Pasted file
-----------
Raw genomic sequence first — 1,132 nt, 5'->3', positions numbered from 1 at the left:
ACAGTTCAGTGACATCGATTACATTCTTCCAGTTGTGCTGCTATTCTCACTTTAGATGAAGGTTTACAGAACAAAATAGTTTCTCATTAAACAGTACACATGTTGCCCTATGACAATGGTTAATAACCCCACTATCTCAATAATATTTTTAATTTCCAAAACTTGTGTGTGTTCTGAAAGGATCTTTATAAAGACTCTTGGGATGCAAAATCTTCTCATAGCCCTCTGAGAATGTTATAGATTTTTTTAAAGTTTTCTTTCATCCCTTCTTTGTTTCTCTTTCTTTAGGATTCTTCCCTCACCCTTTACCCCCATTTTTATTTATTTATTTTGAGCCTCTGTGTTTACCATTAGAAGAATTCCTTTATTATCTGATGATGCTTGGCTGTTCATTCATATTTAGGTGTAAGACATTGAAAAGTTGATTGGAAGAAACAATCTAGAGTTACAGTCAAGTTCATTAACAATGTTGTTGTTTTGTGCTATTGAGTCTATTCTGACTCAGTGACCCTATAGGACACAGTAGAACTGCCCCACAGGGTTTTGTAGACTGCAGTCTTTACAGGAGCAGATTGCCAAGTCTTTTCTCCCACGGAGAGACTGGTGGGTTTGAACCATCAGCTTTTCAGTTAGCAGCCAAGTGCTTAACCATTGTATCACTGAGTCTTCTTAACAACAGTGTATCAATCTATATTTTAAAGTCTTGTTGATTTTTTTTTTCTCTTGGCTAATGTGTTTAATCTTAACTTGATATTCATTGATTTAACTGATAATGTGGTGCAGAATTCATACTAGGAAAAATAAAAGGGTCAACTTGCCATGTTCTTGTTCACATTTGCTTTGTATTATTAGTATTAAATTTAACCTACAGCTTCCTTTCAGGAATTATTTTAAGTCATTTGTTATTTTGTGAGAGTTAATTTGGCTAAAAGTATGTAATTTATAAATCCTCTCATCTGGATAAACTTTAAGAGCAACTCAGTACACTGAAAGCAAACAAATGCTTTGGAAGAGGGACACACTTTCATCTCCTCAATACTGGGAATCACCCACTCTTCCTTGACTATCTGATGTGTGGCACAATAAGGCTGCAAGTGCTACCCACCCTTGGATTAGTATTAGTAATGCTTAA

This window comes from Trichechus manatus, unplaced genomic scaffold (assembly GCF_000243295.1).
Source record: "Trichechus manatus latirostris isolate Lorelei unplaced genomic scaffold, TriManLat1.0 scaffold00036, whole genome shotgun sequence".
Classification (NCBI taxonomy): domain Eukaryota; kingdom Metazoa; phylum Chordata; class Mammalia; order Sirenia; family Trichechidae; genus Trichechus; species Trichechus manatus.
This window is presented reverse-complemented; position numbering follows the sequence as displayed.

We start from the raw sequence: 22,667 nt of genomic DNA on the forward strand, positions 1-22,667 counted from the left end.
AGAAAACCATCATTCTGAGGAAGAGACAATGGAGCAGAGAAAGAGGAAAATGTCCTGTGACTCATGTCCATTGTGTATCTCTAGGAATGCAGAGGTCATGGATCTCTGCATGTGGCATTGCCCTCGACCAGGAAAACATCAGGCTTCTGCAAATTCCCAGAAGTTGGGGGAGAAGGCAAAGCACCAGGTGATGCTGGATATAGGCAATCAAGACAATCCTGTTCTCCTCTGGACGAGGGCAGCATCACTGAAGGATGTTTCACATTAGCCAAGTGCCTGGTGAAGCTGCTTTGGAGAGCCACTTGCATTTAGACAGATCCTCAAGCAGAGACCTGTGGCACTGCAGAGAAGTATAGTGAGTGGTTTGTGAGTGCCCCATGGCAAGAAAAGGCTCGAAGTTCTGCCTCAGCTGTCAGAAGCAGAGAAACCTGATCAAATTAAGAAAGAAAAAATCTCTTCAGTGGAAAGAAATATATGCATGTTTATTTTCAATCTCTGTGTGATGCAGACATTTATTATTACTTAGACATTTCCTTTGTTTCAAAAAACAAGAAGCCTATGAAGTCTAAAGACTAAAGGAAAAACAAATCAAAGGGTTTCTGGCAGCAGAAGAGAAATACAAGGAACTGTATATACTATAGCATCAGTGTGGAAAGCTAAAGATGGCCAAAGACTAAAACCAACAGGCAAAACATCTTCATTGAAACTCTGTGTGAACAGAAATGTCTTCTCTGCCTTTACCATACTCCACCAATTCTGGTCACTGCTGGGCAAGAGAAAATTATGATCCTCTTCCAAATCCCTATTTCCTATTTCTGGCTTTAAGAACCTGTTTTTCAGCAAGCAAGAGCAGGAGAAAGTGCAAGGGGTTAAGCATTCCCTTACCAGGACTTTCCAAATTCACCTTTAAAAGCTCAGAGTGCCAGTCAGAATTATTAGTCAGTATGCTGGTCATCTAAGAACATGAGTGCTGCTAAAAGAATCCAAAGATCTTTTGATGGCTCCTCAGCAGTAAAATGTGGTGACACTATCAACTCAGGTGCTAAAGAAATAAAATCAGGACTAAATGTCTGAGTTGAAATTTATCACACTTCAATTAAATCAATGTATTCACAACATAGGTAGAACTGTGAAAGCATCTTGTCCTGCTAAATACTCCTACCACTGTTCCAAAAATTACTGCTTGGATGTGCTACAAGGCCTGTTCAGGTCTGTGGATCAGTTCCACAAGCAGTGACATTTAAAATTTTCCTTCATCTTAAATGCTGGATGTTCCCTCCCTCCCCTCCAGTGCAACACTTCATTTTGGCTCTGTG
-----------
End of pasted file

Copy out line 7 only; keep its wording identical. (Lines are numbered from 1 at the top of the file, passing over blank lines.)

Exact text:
We start from the raw sequence: 22,667 nt of genomic DNA on the forward strand, positions 1-22,667 counted from the left end.